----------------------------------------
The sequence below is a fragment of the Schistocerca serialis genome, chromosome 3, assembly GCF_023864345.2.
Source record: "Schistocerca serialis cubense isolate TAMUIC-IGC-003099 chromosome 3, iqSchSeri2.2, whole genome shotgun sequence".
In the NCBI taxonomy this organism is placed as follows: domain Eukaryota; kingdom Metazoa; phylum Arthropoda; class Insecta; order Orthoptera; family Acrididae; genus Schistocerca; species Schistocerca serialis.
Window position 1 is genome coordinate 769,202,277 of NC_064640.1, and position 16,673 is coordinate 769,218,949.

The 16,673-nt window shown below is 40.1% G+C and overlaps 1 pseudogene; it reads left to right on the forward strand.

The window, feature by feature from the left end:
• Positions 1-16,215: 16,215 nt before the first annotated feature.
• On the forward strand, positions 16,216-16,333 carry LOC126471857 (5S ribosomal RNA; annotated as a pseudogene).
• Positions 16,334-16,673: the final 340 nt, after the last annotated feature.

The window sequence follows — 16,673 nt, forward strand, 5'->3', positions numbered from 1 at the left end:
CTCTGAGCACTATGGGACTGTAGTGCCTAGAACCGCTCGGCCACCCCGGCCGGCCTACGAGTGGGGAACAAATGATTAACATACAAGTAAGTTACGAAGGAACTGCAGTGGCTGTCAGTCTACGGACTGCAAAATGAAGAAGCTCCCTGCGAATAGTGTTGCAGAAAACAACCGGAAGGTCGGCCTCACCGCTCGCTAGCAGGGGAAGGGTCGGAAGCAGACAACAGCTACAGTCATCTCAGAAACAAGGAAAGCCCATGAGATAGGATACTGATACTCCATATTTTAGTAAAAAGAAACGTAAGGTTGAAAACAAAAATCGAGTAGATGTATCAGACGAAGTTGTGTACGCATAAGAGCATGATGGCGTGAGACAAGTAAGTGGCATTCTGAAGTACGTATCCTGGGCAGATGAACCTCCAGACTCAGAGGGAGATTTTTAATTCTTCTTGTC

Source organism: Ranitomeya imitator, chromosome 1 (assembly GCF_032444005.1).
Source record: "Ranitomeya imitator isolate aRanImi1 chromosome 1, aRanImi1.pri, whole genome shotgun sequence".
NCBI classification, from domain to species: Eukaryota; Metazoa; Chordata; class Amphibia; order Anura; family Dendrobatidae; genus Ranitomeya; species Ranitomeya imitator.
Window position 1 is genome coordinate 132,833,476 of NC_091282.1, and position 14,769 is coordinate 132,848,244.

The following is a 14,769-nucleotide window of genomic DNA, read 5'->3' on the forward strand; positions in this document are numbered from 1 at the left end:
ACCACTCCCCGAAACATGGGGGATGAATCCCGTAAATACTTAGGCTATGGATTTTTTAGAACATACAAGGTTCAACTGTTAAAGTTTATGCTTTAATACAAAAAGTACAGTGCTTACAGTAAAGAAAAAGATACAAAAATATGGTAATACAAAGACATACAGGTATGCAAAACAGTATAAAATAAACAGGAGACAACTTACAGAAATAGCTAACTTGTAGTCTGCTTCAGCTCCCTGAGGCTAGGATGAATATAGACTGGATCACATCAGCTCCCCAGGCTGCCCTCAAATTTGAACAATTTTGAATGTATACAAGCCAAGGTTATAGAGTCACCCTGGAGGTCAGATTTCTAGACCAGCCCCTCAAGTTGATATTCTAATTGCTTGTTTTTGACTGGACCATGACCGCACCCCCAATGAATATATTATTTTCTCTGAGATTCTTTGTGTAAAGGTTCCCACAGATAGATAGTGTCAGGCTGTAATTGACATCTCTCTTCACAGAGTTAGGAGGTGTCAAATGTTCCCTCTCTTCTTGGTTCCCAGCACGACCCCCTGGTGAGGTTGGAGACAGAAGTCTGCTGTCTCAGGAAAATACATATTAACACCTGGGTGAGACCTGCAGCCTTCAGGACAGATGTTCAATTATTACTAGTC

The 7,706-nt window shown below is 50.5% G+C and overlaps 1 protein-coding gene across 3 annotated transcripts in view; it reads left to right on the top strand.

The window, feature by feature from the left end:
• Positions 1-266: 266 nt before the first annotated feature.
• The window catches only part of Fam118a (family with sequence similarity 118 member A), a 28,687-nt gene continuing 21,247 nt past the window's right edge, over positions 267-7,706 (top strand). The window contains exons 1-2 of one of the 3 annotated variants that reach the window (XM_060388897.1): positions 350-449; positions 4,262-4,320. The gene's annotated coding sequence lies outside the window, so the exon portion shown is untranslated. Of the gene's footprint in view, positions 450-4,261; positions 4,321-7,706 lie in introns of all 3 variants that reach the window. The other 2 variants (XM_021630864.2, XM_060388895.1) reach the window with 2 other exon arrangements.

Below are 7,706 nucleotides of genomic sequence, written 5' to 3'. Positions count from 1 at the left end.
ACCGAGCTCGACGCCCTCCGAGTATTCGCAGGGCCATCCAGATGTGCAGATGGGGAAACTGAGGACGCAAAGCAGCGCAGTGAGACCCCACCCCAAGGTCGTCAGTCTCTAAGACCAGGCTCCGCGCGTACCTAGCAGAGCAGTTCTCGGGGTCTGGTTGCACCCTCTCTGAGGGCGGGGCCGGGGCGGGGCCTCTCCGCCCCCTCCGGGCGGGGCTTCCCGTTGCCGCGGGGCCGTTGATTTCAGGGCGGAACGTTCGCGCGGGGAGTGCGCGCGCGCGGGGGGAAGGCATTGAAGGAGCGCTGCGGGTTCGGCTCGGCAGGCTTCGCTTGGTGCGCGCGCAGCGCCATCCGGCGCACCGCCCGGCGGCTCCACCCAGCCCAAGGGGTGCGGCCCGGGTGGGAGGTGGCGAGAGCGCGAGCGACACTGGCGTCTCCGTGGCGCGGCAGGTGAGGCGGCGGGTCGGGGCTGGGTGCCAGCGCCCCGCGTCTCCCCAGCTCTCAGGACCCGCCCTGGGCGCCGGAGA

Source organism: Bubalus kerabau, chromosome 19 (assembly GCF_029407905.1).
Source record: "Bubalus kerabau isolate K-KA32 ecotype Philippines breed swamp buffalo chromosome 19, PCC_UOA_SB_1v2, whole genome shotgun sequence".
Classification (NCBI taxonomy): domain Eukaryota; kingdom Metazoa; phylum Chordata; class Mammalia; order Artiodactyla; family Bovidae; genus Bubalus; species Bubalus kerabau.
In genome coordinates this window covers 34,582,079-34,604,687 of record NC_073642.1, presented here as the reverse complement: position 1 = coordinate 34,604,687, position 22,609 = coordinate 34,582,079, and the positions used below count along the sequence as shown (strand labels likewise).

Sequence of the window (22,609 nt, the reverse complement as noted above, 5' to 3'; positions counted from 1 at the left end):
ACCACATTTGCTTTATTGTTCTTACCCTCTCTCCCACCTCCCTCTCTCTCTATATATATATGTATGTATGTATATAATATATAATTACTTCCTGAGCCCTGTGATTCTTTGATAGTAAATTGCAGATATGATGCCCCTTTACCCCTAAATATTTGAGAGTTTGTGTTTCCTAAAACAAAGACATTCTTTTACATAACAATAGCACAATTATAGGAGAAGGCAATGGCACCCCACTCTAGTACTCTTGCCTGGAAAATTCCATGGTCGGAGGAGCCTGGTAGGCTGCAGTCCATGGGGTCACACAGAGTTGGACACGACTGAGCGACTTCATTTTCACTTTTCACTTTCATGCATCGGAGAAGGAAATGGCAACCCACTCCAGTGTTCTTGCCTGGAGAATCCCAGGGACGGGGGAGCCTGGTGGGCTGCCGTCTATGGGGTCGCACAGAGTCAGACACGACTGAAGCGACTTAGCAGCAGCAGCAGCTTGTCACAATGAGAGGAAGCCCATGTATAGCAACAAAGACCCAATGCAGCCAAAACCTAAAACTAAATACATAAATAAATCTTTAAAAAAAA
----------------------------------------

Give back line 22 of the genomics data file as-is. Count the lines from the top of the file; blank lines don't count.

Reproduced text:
Below are 7,706 nucleotides of genomic sequence, written 5' to 3'. Positions count from 1 at the left end.